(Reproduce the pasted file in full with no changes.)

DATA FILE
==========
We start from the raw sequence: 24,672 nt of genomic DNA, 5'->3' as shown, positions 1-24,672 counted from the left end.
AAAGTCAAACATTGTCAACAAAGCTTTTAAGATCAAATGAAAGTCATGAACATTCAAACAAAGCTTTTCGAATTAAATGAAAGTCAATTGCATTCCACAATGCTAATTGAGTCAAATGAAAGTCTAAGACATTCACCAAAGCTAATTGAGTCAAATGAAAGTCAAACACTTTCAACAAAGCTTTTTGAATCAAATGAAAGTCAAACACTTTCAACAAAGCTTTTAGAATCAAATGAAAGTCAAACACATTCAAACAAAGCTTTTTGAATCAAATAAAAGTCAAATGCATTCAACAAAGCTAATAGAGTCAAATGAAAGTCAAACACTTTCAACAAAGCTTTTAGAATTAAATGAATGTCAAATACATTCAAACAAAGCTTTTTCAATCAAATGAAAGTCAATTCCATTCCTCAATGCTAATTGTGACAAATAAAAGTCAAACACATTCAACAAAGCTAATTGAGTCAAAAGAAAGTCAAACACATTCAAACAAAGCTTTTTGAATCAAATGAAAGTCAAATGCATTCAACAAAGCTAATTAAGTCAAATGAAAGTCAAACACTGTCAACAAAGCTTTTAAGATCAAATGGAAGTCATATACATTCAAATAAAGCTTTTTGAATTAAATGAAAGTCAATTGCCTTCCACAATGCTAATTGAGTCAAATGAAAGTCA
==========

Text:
We start from the raw sequence: 24,672 nt of genomic DNA, 5'->3' as shown, positions 1-24,672 counted from the left end.
AAAGTCAAACATTGTCAACAAAGCTTTTAAGATCAAATGAAAGTCATGAACATTCAAACAAAGCTTTTCGAATTAAATGAAAGTCAATTGCATTCCACAATGCTAATTGAGTCAAATGAAAGTCTAAGACATTCACCAAAGCTAATTGAGTCAAATGAAAGTCAAACACTTTCAACAAAGCTTTTTGAATCAAATGAAAGTCAAACACTTTCAACAAAGCTTTTAGAATCAAATGAAAGTCAAACACATTCAAACAAAGCTTTTTGAATCAAATAAAAGTCAAATGCATTCAACAAAGCTAATAGAGTCAAATGAAAGTCAAACACTTTCAACAAAGCTTTTAGAATTAAATGAATGTCAAATACATTCAAACAAAGCTTTTTCAATCAAATGAAAGTCAATTCCATTCCTCAATGCTAATTGTGACAAATAAAAGTCAAACACATTCAACAAAGCTAATTGAGTCAAAAGAAAGTCAAACACATTCAAACAAAGCTTTTTGAATCAAATGAAAGTCAAATGCATTCAACAAAGCTAATTAAGTCAAATGAAAGTCAAACACTGTCAACAAAGCTTTTAAGATCAAATGGAAGTCATATACATTCAAATAAAGCTTTTTGAATTAAATGAAAGTCAATTGCCTTCCACAATGCTAATTGAGTCAAATGAAAGTCA